Lately, I have been on an Asian-fusion dinner spree and my latest obsession is this delicious Vegan Vegetable Lo Mein with Tofu. With a simple umami stir-fry sauce, tons of fresh vegetables, noodles, and crispy tofu, this veggie lo mein is truly a keeper!
What is vegetable lo mein?
If you are not familiar with lo mein, it is a Chinese/ Cantonese dish traditionally prepared with egg noodles, vegetables, and some type of meat. The word itself comes from the Cantonese “lōu mihn” meaning “stirred noodles” and is actually traditionally made from elastic thin flour or egg noodles (source).
Personally, I am most familiar with it as one of my favorite Chinese food dishes to order out. Chewy pan-fried noodles, crisp vegetables, umami sauce, and tons of flavor- what could be better?!
Unfortunately, due to the common use of egg noodles, it's one of those dishes I used to order on the regular that I can no longer enjoy when we go out for Chinese food. Honestly, it ended up being for the best because now I've learned how to make my own lo mein at home!
Tips to make the best tofu lo mein
This lo mein really is so easy that the entire meal can be whipped up in 40 minutes or less! It uses a ton of fresh vegetables and a super simple 6-ingredient sauce for a truly delicious vegan noodle stir fry. Here are a few of my favorite tips & tricks for making this recipe:
#1: Slice vegetables VERY thin
Since we are cooking the vegetables in this recipe for a very short period of time. they need to be sliced REALLY thin. I personally used a mandolin to slice with carrots, cabbage, and pepper and then used a knife to thinly slice the mushrooms. I also left the snow peas whole since they are pretty thin as is!
#2: Do not overcook vegetables
For me, a great vegetable stir fry has veggies that are sautéed, but still crisp, and never soggy. Since the noodles add a nice chewy texture, crisp vegetables lead to a great crunch in this dish.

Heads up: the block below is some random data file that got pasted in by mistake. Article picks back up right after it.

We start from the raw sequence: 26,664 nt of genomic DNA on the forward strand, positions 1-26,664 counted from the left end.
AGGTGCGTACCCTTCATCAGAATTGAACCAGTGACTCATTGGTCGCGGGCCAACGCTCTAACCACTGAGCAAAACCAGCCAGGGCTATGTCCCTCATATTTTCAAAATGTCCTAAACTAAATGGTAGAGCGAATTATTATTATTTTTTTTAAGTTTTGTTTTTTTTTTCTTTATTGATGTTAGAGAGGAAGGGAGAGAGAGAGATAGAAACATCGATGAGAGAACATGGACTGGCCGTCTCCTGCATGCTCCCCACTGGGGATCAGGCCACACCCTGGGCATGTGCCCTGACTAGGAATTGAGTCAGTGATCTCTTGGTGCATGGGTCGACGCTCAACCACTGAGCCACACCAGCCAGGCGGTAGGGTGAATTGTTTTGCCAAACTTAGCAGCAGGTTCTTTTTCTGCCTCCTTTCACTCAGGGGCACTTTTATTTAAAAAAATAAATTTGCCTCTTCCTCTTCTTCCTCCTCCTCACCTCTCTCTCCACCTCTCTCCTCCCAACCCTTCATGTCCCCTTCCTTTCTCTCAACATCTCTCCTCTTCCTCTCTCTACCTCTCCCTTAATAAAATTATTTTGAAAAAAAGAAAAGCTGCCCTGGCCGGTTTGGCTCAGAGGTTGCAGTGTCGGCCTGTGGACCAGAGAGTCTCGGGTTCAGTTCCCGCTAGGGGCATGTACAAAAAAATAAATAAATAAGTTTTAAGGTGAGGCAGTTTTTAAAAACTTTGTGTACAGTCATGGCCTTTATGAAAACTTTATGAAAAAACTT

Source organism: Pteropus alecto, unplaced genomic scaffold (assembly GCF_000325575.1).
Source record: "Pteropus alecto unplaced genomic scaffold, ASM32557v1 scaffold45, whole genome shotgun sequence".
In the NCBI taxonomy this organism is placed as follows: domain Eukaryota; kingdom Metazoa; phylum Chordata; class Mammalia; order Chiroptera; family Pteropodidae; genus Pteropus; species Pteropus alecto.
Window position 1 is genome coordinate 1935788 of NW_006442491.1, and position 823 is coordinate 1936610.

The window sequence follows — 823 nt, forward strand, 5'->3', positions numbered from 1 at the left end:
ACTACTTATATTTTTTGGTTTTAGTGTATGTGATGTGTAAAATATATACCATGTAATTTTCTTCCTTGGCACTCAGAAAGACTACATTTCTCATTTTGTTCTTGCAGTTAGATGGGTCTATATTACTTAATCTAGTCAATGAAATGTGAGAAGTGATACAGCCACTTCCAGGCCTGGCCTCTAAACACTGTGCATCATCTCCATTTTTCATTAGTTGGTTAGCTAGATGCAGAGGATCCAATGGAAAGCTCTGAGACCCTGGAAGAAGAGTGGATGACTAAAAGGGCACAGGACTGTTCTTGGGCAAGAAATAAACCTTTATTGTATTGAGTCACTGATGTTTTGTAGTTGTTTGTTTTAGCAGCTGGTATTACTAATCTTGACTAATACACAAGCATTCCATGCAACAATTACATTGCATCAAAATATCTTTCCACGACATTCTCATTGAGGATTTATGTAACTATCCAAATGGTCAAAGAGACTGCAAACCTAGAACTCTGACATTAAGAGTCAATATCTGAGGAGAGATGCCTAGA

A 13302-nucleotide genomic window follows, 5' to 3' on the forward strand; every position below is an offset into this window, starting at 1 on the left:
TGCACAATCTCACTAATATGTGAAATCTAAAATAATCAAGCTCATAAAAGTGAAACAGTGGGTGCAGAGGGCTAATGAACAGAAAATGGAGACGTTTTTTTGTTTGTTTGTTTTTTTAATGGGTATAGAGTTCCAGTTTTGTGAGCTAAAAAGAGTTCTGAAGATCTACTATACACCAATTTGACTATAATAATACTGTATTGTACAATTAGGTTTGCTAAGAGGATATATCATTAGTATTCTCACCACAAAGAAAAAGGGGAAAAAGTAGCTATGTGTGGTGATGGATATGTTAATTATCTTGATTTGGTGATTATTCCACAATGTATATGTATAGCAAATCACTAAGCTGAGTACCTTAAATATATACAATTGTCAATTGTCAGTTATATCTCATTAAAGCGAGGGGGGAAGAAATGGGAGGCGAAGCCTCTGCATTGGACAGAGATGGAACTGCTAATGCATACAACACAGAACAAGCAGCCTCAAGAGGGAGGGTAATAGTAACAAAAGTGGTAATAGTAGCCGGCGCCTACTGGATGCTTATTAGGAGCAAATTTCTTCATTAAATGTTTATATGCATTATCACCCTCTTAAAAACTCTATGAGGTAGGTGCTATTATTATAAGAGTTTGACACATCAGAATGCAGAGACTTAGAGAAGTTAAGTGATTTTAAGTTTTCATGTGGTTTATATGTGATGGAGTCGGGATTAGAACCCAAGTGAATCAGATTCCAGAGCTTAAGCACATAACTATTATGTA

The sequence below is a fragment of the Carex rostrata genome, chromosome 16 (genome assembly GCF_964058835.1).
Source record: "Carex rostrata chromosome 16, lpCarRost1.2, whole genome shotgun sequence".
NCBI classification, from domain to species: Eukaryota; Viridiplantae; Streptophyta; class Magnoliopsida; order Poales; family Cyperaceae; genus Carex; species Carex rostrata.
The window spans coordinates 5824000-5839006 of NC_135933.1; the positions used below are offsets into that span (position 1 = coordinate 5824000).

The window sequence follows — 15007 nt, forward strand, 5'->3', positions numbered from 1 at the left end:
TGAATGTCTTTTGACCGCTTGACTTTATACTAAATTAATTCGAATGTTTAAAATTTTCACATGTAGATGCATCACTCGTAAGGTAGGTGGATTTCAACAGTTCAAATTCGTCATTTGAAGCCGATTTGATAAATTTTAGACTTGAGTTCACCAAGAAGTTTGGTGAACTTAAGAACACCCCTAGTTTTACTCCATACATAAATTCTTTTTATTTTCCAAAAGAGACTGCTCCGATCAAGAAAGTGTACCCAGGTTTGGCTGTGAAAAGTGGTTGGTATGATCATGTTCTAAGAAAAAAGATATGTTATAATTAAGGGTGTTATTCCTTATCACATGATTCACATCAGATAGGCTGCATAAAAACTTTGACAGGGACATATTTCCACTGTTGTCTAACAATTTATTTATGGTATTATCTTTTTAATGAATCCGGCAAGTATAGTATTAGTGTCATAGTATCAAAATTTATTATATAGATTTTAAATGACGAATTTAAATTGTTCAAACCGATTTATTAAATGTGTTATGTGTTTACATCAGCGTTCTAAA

The mushrooms and snow peas do need a bit more cooking time, which is why we add them first and not at the same time as the thinly sliced peppers, carrots, and cabbage that only need about 2 minutes of cooking time before the sauce is added.
#3: Go light on the sauce
Like I recommend in my Vegan Fried Rice recipe, you really only need a little sauce here to add tons of flavor. Too much sauce will make this dish WAY too salty.
We want to add just enough sauce so the noodles and vegetables soak it up. Unlike stir fry recipes where want leftover sauce to drizzle on rice, we don't want excess sauce with lo mein.
How to make crispy tofu:
To make this vegan lo mein a complete meal, I decided to add some crispy tofu on top. In fact, I followed the same steps I use in my super popular Black Pepper Tofu to make the tofu.
Here are my tips to crispy tofu every time:
- Use extra firm or firm tofu. Soft tofu has way too much moisture and will fall apart and crumble while being pan fried.
- Always press your tofu before cooking with it to draw out extra moisture. Simply cut the tofu in half and press between two towels, paper towels, or between a tofu press.
- Use cornstarch! Coating the tofu in cornstarch leads to a nice crispy exterior that will soak up any sauce.
- Cook in oil when pan frying. Oil helps to draw in enough heat to crisp and brown the cornstarch. If you want crispy tofu without the oil, check out my recipe for Spicy Peanut Tofu where I baked the tofu for similar results.
P.S- Right at the end of stir-frying the tofu add in 1 Tbsp soy sauce to give a boost of umami flavor to this tofu lo mein!
FAQ & Expert Tips:
Since we are not using egg noodles here, we won't be using traditional lo mein noodles. Luckily, practically any noodle works like ramen, rice, udon, soba, or even basic spaghetti noodles.
I've tried them all, and my favorite by far is Hakubaku Organic Udon Noodles. They aren't as thick as the udon noodles that may come to mind and work perfectly in this recipe. I've also tried this recipe with rice noodles (which are gluten-free) and it is my second favorite vegan lo mein noodle option.
ABSOLUTELY! For this lo mein, I added in vegetables that I love. However, please use whatever vegetables work best for you.
Hate mushrooms? Don't add them! Really want to add in some bok choy or broccoli? Go for it! This recipe is adaptable and really works with any vegetable combination.